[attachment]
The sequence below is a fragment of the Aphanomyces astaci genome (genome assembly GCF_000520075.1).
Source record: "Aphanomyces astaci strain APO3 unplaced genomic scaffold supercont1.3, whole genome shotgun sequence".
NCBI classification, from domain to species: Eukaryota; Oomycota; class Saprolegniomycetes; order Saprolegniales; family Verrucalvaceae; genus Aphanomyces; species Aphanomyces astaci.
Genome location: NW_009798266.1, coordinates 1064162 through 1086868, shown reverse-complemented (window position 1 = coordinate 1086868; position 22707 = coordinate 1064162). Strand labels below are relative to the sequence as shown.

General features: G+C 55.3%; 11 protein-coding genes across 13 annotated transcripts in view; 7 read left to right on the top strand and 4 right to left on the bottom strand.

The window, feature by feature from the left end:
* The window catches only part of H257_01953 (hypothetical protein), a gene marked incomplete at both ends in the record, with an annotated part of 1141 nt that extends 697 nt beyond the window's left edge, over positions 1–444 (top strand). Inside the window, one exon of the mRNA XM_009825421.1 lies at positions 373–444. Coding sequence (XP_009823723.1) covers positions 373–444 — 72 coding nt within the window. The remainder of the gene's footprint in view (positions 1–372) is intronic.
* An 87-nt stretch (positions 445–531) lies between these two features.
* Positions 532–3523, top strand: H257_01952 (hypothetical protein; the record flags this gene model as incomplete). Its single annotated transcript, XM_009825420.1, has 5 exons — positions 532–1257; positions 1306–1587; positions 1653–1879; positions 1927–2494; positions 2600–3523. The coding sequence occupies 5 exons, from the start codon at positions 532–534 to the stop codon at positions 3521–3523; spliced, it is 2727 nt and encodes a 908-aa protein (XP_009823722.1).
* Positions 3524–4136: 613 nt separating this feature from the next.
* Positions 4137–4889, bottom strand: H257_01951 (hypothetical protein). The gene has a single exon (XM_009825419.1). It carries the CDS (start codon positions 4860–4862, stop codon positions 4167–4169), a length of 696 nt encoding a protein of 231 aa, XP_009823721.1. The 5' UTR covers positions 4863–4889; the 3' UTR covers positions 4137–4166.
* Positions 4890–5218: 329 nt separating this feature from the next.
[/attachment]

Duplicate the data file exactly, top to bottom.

The sequence below is a fragment of the Aphanomyces astaci genome (genome assembly GCF_000520075.1).
Source record: "Aphanomyces astaci strain APO3 unplaced genomic scaffold supercont1.3, whole genome shotgun sequence".
NCBI classification, from domain to species: Eukaryota; Oomycota; class Saprolegniomycetes; order Saprolegniales; family Verrucalvaceae; genus Aphanomyces; species Aphanomyces astaci.
Genome location: NW_009798266.1, coordinates 1064162 through 1086868, shown reverse-complemented (window position 1 = coordinate 1086868; position 22707 = coordinate 1064162). Strand labels below are relative to the sequence as shown.

General features: G+C 55.3%; 11 protein-coding genes across 13 annotated transcripts in view; 7 read left to right on the top strand and 4 right to left on the bottom strand.

The window, feature by feature from the left end:
* The window catches only part of H257_01953 (hypothetical protein), a gene marked incomplete at both ends in the record, with an annotated part of 1141 nt that extends 697 nt beyond the window's left edge, over positions 1–444 (top strand). Inside the window, one exon of the mRNA XM_009825421.1 lies at positions 373–444. Coding sequence (XP_009823723.1) covers positions 373–444 — 72 coding nt within the window. The remainder of the gene's footprint in view (positions 1–372) is intronic.
* An 87-nt stretch (positions 445–531) lies between these two features.
* Positions 532–3523, top strand: H257_01952 (hypothetical protein; the record flags this gene model as incomplete). Its single annotated transcript, XM_009825420.1, has 5 exons — positions 532–1257; positions 1306–1587; positions 1653–1879; positions 1927–2494; positions 2600–3523. The coding sequence occupies 5 exons, from the start codon at positions 532–534 to the stop codon at positions 3521–3523; spliced, it is 2727 nt and encodes a 908-aa protein (XP_009823722.1).
* Positions 3524–4136: 613 nt separating this feature from the next.
* Positions 4137–4889, bottom strand: H257_01951 (hypothetical protein). The gene has a single exon (XM_009825419.1). It carries the CDS (start codon positions 4860–4862, stop codon positions 4167–4169), a length of 696 nt encoding a protein of 231 aa, XP_009823721.1. The 5' UTR covers positions 4863–4889; the 3' UTR covers positions 4137–4166.
* Positions 4890–5218: 329 nt separating this feature from the next.